“There is nothing left standing along the entire stretch from Mullaithivu to Vadamaradchi east. The devastation is total on the coast and its hinterland from 800 metres to 1.2 kilometres from the shore. Boats and fishing gear of the thousands of families that rely on the sea for their livelihood are gone,” said a official of LTTE peace secretariat after the 26th Tsunami. It made sense to utilize the latent skills within NorthEast to urgently revitalize the boat building industry.
Rajadurai Kengarayan worked at the Thopukkadu boat yard run by the CeyNor in Karainagar during 1959 to 1982. He ran his own boat business after 1982. TECH wooed him and he agreed to the challenge to turn the new boat yard into a successful manufacturing facility. Building large trawlers and pleasure boats are in the drawing board.
Start from a known design. Modify structure to suit the new shape and form. Extending and widening the size, adding cosmetic changes are done to the "master" boat.
Master boat is used to build the mold for production. Same fiber glass mats and polyester resin, catalyst are used to build multiple layers of fiber mat to build the mold. Typically eight layers are used.
Pigment Paste (black) and gel coate allows the separation of the mold from the body of the master boat. The mold, in two large pieces, can be used to produce several boats, if used carefully according to the master craftsman.
One half of the mold separates from the body of the master boat.
Workers inspecting the main molds after the fiber glass layers are allowed to dry for up to 12 hours.
Molds for both halves of the main body is ready to be used to manufacture new boats. Rangarayan assures that building two halves of the body and finally fusing them together gives as strong a boat as if the mold itself is fused and the new boat is made as a single unit.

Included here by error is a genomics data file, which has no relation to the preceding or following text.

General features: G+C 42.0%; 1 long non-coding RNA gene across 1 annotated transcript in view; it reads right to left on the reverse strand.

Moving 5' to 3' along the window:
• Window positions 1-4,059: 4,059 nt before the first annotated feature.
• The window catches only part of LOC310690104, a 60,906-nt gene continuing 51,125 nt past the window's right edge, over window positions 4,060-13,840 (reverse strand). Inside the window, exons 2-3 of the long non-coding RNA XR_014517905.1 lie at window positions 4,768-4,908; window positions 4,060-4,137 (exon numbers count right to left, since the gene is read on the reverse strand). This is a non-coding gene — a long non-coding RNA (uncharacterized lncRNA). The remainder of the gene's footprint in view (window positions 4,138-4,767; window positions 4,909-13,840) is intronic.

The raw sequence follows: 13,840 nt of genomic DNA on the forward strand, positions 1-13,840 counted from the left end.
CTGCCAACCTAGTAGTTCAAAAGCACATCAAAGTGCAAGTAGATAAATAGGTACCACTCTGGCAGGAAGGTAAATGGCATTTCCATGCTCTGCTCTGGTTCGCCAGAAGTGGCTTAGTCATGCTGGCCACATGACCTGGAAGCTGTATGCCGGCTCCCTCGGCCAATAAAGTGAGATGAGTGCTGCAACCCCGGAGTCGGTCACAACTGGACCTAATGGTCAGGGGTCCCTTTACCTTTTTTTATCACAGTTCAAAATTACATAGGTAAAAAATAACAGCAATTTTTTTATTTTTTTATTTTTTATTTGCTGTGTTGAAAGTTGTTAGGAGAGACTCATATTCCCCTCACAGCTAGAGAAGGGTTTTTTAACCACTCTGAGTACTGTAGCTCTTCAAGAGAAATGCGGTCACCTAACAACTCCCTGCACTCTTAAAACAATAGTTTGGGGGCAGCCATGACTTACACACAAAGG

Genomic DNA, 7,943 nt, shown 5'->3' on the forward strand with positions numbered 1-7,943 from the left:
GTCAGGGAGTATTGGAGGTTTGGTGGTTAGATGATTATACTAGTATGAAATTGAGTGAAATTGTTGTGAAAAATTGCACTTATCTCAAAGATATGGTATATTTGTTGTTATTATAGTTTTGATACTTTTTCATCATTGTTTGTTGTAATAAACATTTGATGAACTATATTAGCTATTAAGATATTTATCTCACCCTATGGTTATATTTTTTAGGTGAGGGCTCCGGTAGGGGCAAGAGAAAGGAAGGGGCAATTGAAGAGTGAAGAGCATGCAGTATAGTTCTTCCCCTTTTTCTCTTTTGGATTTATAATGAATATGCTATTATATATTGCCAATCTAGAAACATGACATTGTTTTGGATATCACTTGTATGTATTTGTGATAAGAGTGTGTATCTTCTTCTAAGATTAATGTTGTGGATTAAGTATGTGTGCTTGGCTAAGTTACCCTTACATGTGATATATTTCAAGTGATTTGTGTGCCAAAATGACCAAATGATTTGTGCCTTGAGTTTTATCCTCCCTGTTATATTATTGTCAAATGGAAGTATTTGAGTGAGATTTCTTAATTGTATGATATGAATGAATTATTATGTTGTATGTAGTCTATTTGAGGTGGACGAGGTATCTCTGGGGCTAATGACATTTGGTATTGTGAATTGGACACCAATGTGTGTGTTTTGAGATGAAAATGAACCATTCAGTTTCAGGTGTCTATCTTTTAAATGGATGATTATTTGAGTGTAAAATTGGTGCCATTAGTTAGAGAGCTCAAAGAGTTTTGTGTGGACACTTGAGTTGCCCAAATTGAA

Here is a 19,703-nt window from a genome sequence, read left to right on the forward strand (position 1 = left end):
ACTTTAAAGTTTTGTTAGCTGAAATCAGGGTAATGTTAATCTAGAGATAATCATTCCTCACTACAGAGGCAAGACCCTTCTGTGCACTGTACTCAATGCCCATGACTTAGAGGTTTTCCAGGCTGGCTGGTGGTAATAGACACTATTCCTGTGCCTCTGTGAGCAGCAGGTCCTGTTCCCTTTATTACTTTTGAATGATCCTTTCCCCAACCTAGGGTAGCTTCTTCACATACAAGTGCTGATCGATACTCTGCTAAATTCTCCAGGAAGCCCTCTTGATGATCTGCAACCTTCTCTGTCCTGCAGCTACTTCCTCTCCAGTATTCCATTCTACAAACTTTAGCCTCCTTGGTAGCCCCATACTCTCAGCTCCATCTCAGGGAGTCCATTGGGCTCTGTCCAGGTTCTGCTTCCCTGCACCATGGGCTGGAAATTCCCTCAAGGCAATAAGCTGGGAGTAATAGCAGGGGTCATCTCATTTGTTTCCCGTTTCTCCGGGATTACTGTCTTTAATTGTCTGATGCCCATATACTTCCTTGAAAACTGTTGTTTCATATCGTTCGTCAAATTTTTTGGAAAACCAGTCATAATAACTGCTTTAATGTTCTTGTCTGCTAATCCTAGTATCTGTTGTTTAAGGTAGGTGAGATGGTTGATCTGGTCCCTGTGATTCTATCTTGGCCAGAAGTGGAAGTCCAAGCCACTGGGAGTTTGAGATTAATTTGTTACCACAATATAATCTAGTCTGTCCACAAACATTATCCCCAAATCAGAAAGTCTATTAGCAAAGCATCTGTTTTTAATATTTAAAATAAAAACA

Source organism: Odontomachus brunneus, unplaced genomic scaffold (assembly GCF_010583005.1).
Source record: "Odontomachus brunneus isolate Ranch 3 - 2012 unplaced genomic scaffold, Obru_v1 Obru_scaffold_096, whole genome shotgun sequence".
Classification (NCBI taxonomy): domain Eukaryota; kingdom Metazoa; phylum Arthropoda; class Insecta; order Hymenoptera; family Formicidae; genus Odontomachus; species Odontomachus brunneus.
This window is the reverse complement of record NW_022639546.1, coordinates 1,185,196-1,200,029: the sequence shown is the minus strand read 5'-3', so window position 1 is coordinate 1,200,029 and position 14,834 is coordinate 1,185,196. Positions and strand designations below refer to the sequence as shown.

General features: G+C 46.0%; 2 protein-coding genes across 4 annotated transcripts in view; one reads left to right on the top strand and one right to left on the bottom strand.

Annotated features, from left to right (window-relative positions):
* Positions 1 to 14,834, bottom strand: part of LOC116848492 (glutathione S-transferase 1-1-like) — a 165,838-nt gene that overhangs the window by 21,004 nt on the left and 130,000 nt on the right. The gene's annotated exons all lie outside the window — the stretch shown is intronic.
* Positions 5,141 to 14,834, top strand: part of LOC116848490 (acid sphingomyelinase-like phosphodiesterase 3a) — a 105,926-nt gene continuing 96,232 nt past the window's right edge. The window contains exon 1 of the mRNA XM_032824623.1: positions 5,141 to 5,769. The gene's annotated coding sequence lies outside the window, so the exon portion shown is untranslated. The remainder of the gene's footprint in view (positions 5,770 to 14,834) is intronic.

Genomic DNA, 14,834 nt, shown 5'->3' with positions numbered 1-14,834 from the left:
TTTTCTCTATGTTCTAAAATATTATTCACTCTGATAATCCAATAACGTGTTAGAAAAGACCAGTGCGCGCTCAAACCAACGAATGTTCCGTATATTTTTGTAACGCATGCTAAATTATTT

Layering for the first new boat begins. The thick blue color on the mold serves as a separator as well as provides the color to the new boat. Four layers of fiber glass mat and resin/catalyst coating makes up the main body of the new boat.
Four layers are manually constructed for the second half of the main body.
Layers are manually pressed to form close contact with the surface of the mold.
The two halves are tied together tightly and several layers of hardening compound including cement is used to fuse both halves. Mold is then separated leaving the sea-blue outer coating of the new boat left intact with the new body.
The fiberglass body of the new boat requires additional timber fittings for seats, accessories to connect outboard motor, and reinforcement fittings inside. Two-person day worth of effort still remains.
New boat being moved to a separate location for the additional inside work.
Original top part of the mold contains fittings to provide non-slippery surface at the front of the boat.
ArulMoli, part of the workforce, says that she can easily handle the physical work that is expected of any male worker in the boat yard.
Sivalingam Suhunan, Executive Director of the Economic Consultancy House (TECH) which has undertaken the boat yard venture with funding from a UK-based expatriate organization, says he is pleased and surprised with the progress made so far. He encourages experienced technologists from the expatriate community to invest in similar economic ventures that can bring immediate benefit to the war and tsunami affected people in the NorthEast.